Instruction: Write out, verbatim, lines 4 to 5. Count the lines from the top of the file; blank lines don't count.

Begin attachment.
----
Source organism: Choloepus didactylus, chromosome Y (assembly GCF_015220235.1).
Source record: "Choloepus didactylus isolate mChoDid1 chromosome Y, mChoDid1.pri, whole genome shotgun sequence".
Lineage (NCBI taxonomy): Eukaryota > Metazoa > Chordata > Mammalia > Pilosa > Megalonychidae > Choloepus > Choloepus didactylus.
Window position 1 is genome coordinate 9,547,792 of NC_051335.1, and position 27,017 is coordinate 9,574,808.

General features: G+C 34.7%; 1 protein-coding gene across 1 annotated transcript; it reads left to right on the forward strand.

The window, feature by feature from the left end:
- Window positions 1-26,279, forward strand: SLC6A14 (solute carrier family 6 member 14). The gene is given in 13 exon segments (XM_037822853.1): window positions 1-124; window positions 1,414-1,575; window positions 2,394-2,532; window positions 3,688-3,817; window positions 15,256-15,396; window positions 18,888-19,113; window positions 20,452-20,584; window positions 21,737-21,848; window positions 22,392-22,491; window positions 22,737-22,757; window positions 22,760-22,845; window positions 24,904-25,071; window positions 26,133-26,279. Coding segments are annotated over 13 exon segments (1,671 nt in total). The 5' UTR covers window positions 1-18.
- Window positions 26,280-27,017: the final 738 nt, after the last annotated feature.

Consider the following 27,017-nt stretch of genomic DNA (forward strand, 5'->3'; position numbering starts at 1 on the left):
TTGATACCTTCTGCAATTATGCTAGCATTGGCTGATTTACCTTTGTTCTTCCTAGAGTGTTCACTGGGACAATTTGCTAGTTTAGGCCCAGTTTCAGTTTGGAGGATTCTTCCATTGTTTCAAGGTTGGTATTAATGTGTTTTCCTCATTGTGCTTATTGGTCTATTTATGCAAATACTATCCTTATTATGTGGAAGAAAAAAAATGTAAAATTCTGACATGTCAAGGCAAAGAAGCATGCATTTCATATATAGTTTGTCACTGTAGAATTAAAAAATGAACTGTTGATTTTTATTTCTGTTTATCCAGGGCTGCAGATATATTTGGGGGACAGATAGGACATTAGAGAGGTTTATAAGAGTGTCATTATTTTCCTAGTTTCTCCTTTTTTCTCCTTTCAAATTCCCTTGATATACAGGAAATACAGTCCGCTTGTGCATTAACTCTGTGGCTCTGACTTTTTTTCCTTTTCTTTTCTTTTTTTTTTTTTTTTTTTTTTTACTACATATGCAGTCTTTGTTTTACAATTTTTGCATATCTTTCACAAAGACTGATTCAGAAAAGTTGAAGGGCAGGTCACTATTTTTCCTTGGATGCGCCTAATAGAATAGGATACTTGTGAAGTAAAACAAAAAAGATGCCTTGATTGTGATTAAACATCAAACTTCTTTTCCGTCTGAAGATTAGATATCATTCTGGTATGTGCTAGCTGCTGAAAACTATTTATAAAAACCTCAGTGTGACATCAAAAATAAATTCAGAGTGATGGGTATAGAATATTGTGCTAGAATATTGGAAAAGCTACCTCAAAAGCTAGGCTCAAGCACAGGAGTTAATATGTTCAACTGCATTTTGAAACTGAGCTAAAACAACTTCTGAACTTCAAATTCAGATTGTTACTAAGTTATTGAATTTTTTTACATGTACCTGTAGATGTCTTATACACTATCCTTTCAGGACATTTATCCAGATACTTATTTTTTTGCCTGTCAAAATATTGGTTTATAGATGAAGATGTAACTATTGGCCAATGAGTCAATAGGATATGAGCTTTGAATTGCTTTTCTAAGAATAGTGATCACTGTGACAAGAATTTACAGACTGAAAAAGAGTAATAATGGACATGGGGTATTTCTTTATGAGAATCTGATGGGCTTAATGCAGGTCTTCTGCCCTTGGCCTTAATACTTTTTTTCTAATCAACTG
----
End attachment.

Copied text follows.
Window position 1 is genome coordinate 9,547,792 of NC_051335.1, and position 27,017 is coordinate 9,574,808.

General features: G+C 34.7%; 1 protein-coding gene across 1 annotated transcript; it reads left to right on the forward strand.